Almost anyone visiting San Francisco is struck by two things: first, the enormous influence of the tech industry. This is noticeable in everything from the high cost of rent, to the ubiquity of digital technologies, for example the fact that you can use PayPal in some restaurants and feed a parking meter by SMS, as well as the numbers of people walking around wearing Google Glass(es).
And the second thing most striking thing about San Francisco is the street people.
Well, maybe not necessarily in that order. Because the street people are more immediately visible, both in their numbers and in the assertiveness of their presence. It makes some people sad, others angry, and still others simply confused. “Why are there so many of them?” you’ll hear the tourists asking. Visitors from abroad get particularly rattled by this view of American life so at odds with their image of it. “I just don’t understand…”
As a recent transplant to the Bay Area, I have been puzzling over this myself. Because it does seem inconsistent, or, depending on your politics, even iniquitous at first glance. But today it struck me: what if these two seemingly opposite worlds have more in common than we think? Consider:
Tech entrepreneurs Street people
Ask for money from venture capitalists Ask for money from passersby
Often have several failed ventures behind them “Failed” citizens
Tend to be mavericks or extreme individualists Alone almost by definition
Startups are ephemeral, booming or going bust quickly Live in temporary situations
What was most interesting to me about this is that, in some ways, all that really separates the homeless and tech entrepreneurs is social class and the scale of their activities. (I wouldn’t say that mental illness forms a distinction here, because the affluent are equally afflicted by mental illness; they just have access to drugs, doctors and effective treatments.)
Social class isn’t just about money and education, however. It’s also a way of relating to the world – privilege comes down to a sense of being cushioned, knowing that you will always be taken care of in some sense. People who feel this way never doubt they have options, while people who don’t feel the reassurance of privilege tend to act in the belief that, “I have no choice,” which are the kinds of actions that get them into trouble.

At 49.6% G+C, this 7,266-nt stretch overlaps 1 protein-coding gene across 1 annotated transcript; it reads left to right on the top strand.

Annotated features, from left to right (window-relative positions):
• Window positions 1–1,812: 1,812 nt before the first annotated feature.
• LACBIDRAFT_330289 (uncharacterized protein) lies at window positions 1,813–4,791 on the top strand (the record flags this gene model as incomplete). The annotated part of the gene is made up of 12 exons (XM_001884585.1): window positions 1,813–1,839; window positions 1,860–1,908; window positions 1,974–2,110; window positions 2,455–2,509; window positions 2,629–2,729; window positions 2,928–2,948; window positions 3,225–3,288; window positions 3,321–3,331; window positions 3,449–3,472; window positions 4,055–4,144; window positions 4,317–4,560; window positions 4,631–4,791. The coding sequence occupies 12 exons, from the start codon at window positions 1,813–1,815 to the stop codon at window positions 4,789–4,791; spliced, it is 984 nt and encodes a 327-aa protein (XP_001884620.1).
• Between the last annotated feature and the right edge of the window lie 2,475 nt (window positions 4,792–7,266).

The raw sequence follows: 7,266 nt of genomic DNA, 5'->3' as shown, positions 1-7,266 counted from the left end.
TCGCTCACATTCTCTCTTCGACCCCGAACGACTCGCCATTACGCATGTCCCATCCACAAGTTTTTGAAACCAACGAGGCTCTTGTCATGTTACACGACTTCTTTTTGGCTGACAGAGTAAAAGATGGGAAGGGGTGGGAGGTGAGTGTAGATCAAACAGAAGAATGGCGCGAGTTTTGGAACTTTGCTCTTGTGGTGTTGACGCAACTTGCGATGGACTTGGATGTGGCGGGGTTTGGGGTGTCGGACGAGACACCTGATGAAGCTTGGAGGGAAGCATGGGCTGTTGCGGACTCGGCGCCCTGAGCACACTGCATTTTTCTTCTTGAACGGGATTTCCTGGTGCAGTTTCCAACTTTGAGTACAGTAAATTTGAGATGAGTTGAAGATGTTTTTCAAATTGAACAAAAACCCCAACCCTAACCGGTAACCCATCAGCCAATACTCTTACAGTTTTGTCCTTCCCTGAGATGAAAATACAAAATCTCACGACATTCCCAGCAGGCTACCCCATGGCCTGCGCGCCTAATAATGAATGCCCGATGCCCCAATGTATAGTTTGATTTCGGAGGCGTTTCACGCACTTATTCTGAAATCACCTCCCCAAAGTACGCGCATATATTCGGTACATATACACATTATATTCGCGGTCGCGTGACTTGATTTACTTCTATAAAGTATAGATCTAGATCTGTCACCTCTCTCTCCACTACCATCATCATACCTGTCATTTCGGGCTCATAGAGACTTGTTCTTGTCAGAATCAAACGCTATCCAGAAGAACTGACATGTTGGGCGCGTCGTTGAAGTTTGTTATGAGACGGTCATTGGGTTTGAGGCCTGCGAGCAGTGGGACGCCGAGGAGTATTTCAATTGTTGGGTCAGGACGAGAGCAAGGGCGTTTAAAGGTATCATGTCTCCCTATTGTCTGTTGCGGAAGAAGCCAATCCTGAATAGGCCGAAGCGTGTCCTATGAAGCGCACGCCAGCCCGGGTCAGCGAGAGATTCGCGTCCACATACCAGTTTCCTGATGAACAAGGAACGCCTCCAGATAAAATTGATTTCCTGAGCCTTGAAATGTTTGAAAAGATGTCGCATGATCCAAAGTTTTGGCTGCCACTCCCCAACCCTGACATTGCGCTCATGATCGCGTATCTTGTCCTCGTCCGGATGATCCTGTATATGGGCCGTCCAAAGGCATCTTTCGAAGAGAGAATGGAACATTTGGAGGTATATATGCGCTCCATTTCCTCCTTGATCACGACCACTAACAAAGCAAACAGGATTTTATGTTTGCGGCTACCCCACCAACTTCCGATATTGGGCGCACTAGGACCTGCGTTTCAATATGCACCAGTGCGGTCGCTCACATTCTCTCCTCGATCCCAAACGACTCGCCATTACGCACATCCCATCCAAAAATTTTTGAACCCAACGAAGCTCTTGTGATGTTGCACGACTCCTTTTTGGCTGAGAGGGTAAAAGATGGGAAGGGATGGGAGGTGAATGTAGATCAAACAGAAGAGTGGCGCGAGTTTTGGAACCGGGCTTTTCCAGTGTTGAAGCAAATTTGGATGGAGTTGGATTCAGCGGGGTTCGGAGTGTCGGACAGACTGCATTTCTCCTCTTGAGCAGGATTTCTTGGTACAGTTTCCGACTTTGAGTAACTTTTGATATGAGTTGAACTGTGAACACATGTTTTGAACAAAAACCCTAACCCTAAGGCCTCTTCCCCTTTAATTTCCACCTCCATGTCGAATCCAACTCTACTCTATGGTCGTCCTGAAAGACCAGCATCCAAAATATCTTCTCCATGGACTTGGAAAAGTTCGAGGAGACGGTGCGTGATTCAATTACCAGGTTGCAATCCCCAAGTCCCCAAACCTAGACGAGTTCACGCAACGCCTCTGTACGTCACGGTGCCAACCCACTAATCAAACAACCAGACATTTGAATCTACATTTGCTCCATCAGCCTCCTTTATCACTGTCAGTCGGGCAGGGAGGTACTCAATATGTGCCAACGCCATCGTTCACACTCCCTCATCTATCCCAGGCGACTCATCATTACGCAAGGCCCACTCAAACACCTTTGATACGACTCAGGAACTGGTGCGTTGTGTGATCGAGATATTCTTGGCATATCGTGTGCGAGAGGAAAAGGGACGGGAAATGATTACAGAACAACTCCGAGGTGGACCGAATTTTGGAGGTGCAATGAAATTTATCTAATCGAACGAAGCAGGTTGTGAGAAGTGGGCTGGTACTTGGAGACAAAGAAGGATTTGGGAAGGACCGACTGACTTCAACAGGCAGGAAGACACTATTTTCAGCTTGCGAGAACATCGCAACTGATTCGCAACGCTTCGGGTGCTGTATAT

Scale plays an interesting role here too. A person on the street usually asks strangers for spare change, at most a dollar or two. A tech entrepreneur typically asks VCs for tens of thousands of dollars – sometimes millions. But in doing so, they are not shamed or labeled a beggar.
But finally, I think what interests me most about the parallels between entrepreneurs and street people – in some cases you might even call them synergies -is what they reveal about these social roles in our culture. It’s that old romantic notion of the individual hero: going out there to make it on his own terms, no matter what happens. Going for broke!
If you’re a middle-class (probably white) guy with a good education and great confidence in your own abilities and ideas, you can go out there and start hitting people up for huge sums of money, which you can then put into your personal projects for years at a time. Even if these projects are not successful in themselves this will not necessarily make you unsuccessful in getting even more money from people for other ideas later on. Failure is not applied as a term in these situations, either to the entrepreneurs or their projects.
Whereas the homeless are the very embodiment of failure in American culture: no home, no job, no possessions with social value or status.
Yet what the homeless do have is time, which is the one resource that every entrepreneurs would beg, borrow or steal if they could.